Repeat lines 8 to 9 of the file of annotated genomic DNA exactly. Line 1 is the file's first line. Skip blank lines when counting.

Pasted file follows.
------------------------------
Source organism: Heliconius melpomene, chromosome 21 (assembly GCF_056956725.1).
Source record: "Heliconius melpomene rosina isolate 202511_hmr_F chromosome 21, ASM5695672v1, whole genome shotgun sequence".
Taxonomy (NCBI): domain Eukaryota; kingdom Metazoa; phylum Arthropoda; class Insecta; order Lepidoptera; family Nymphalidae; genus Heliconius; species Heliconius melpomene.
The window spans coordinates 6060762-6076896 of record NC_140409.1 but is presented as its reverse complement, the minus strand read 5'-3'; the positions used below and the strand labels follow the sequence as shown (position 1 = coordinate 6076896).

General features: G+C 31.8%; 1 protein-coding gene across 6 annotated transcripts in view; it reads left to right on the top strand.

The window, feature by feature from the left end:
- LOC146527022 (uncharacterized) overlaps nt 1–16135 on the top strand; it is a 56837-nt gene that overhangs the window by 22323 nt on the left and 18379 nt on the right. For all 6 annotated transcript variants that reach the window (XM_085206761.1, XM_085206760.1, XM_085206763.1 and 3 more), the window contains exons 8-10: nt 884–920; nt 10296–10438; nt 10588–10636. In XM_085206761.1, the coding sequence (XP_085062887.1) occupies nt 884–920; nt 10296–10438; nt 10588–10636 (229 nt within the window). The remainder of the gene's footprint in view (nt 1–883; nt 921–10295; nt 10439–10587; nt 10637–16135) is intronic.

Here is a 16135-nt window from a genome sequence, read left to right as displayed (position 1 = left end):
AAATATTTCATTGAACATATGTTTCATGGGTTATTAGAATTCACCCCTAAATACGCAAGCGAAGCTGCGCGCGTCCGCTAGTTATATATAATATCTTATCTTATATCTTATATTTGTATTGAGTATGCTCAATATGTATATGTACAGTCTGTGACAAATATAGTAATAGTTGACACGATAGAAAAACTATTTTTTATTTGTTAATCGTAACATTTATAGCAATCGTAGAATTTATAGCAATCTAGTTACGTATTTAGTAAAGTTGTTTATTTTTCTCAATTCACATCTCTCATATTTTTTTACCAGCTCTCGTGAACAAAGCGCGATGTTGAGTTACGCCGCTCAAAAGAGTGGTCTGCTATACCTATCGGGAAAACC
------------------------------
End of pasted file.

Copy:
Here is a 16135-nt window from a genome sequence, read left to right as displayed (position 1 = left end):
AAATATTTCATTGAACATATGTTTCATGGGTTATTAGAATTCACCCCTAAATACGCAAGCGAAGCTGCGCGCGTCCGCTAGTTATATATAATATCTTATCTTATATCTTATATTTGTATTGAGTATGCTCAATATGTATATGTACAGTCTGTGACAAATATAGTAATAGTTGACACGATAGAAAAACTATTTTTTATTTGTTAATCGTAACATTTATAGCAATCGTAGAATTTATAGCAATCTAGTTACGTATTTAGTAAAGTTGTTTATTTTTCTCAATTCACATCTCTCATATTTTTTTACCAGCTCTCGTGAACAAAGCGCGATGTTGAGTTACGCCGCTCAAAAGAGTGGTCTGCTATACCTATCGGGAAAACC